Phish • The Documentary • 1983–1987, a new fan-made Phish documentary, offers a look back on the band’s formation with a curated selection of live clips, recordings, and interviews covering Phish’s first five years as a band.

As Phish continues its #Phish40 40th anniversary celebration, this new film—like the band’s temperamental time machine—takes fans back four decades to when Trey Anastasio, Jon Fishman, Mike Gordon, and founding guitarist Jeff Holdsworth were just four long-haired college kids playing parties for their friends.

Highlights of the film include audio from Phish’s first show at Nectar’s, an early cover of the Grateful Dead‘s “Fire on the Mountain” from 1983, the first known version of “David Bowie”, and early versions of several tunes that remain fan favorites including “Dinner and a Movie”, “Punch You in the Eye”, “Fluffhead”, “You Enjoy Myself”, “Divided Sky”, and “Big Black Furry Creature From Mars”, plus old gems like “Lushington”, “The Chase”, and “Skippy the Wonder Mouse”. The most engaging parts of the documentary, however, are the clips that show more personal details about the band members and their relationship with each other and their (still growing) community of friends-turned-fans.

For instance, Trey gives an amusing description of the first time he saw Jon Fishman wandering around the library after their freshman orientation: “It was kind of like love at first sight. … This guy goes by with a tie-dye down to like his knees … and big huge hair and these ill-fitting Coke bottle classes and this ridiculous look on his face, and I was just like, ‘Oh my God, who is that guy?'”

The video concludes with the legendary “Whipping Post Jam” from November 23rd, 1985 at Goddard College, which Mike Gordon described as his peak musical experience of all time:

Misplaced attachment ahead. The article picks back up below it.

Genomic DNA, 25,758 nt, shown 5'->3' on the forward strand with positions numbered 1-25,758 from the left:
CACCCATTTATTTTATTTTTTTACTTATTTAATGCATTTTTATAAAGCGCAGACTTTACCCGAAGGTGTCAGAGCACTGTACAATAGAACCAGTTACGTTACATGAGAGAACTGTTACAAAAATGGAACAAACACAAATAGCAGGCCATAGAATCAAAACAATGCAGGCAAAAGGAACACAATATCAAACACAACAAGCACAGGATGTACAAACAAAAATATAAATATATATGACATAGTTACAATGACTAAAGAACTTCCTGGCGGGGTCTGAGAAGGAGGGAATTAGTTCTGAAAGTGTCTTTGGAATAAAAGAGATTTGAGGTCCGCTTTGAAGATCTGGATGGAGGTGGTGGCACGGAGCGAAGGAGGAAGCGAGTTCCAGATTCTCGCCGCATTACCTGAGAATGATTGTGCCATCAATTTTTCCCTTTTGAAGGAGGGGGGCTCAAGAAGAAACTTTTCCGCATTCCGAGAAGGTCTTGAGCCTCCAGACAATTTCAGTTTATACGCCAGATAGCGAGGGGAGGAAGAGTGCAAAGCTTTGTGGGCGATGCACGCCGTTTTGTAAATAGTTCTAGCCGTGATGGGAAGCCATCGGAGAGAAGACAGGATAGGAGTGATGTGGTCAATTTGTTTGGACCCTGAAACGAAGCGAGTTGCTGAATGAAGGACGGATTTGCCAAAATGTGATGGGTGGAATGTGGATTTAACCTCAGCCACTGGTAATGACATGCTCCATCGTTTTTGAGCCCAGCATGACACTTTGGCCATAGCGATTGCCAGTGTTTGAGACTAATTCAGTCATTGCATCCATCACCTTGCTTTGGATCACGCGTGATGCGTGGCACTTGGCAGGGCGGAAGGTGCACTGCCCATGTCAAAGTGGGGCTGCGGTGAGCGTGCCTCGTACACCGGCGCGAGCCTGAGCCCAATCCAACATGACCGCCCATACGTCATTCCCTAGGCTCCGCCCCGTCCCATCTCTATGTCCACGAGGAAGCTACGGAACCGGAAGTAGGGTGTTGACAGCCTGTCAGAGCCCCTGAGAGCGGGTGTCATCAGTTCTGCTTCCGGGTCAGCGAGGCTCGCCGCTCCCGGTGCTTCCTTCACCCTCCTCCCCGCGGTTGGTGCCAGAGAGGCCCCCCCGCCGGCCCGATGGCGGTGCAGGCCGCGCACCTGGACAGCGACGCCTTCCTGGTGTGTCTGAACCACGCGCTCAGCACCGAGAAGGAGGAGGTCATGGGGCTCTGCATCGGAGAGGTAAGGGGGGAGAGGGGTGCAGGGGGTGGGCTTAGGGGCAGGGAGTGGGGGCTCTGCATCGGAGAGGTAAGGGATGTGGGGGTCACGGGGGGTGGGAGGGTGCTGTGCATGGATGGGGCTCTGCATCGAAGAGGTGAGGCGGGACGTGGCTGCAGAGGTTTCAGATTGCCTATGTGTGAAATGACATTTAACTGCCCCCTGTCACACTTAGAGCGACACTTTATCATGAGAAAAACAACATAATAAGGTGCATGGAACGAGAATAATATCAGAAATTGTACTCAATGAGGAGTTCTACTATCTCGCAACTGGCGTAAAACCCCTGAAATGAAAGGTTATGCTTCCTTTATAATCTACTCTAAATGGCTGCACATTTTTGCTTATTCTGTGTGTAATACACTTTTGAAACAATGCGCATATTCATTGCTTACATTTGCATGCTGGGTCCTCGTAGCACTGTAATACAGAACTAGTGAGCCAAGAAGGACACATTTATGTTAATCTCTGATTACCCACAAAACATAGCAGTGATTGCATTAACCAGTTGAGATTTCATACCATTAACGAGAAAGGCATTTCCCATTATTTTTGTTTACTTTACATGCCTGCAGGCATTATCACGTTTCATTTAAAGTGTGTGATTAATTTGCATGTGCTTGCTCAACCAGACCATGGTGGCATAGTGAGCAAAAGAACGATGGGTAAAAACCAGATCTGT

I had my peak musical experience of all time during a gig at Goddard College in November 1985. At the time I was an engineering student pondering a transfer to film. I’d just completed a series of tests, and the pressure was temporarily off me. The entire week was a peak experience of sorts. The snow had just fallen for the first time that fall the night we played, but it was still fairly warm outside. Located out in the middle of the woods, Goddard was something of an anti-institution at the time. Only about fifty people were on campus the night we played, and of the ten people who came to the dance, eight left after the first set. This was an official college event, so not coming definitely made some sort of statement.

Jeff was playing volume swells on his guitar, which I thought was the most incredible sound I’d ever heard. We turned off all the lights, and I started jumping up and down with the beat, not caring how I looked for perhaps the first time in my entire life. as we jammed, I felt more spiritually in tune than ever before. I felt at one with the building, wall outlets, chandeliers, and these people I loved. as we kept jamming, my ecstatic state didn’t diminish no matter how I played or what style we played in. At one point I had a vision of Trey standing beside me in white tails with a pocket watch, as if we were performing during the 1920’s.

The whole experience was like viewing a huge well-lit room after having been blind. I felt completely illuminated. I decided then and then there to start a journal, and I’ve kept one ever since. The first two volumes were completely about that experience, then they branched off to concern related experiences of life, art, and music. How do music and art help me and others to actualize ourselves? What’s the formula, if there is one? What conditions make it most likely to occur?

I was more like myself that show than ever before, but I was also part of Phish, five people in a circle who seemed to hover above the forest and move slowly through the trees. I wandered into the woods after the second set and decided never to return. Yes, film-making was better than engineering. But film had nothing on the musical experience I’d just had, and I was afraid I’d never be able to recapture it. So why bother? When I did return, the rest of the band decided to play another set. I was terrified another set would soil my past experience, but it turned out to be just as great! We played for hours to the two or three people listening to us in the darkness. I decided my goals in life were to live in the woods, travel around from city to city, and try to replicate the experience I’d just had as often as possible. The whole gig’s on tape, but I’ll probably never listen to it.”

Phish • The Documentary • 1983–1987

Video: Brendan McBride